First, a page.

RARE clinical syndromes go through cyclic periods of familiarity to physicians. When once they have been described by an alert observer, examples are reported by others, a group of papers is published and the syndrome becomes for a time so well known and almost commonplace that further papers cease for a time to appear. Then a new generation of physicians grows up, so occupied with current medical journals as to have little time for the older literature, and the syndrome is temporarily forgotten, only to be rediscovered and redescribed.
Such a syndrome is the laryngeal manifestations of tabes dorsalis. Known for nearly a century to exist, they are still so unfamiliar to most neurologists and laryngologists as to justify a review of the literature and the report of an additional series of cases.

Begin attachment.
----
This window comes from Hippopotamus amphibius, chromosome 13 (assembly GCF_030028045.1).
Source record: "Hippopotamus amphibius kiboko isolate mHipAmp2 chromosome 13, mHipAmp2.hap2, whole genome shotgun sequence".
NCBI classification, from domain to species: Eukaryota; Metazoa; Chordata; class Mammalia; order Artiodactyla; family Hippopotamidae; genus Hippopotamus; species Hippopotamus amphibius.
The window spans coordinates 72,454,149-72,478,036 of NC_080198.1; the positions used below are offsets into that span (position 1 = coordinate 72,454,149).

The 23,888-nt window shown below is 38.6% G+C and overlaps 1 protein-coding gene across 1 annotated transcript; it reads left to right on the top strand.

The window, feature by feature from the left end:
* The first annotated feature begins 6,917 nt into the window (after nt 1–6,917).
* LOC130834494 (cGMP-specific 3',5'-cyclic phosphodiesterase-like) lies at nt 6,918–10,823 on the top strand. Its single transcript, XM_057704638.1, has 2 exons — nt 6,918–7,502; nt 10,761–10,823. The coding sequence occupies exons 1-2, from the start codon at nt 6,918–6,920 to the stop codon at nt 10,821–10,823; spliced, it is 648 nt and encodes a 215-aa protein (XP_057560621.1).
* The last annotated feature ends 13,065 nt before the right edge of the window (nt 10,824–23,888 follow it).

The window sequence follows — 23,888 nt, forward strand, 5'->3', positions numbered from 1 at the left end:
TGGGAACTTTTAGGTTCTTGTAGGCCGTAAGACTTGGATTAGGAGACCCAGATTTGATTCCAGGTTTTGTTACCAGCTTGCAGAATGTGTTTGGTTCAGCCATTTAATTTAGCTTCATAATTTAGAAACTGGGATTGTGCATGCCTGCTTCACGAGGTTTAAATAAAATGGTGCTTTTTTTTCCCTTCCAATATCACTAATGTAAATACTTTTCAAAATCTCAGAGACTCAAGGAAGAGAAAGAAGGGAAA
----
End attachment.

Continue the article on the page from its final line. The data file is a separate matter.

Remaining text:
REVIEW OF THE LITERATURE
Clinical Aspects.—The first description of tabetic involvement of the larynx is attributed
FIEN I, PROCTOR D, MOORE JE. LARYNGEAL MANIFESTATIONS OF TABES DORSALIS: Review of the Literature and Report of Eleven Additional Cases. AMA Arch Otolaryngol. 1952;55(6):689–715. doi:10.1001/archotol.1952.00710010704005
Coronavirus Resource Center
Customize your JAMA Network experience by selecting one or more topics from the list below.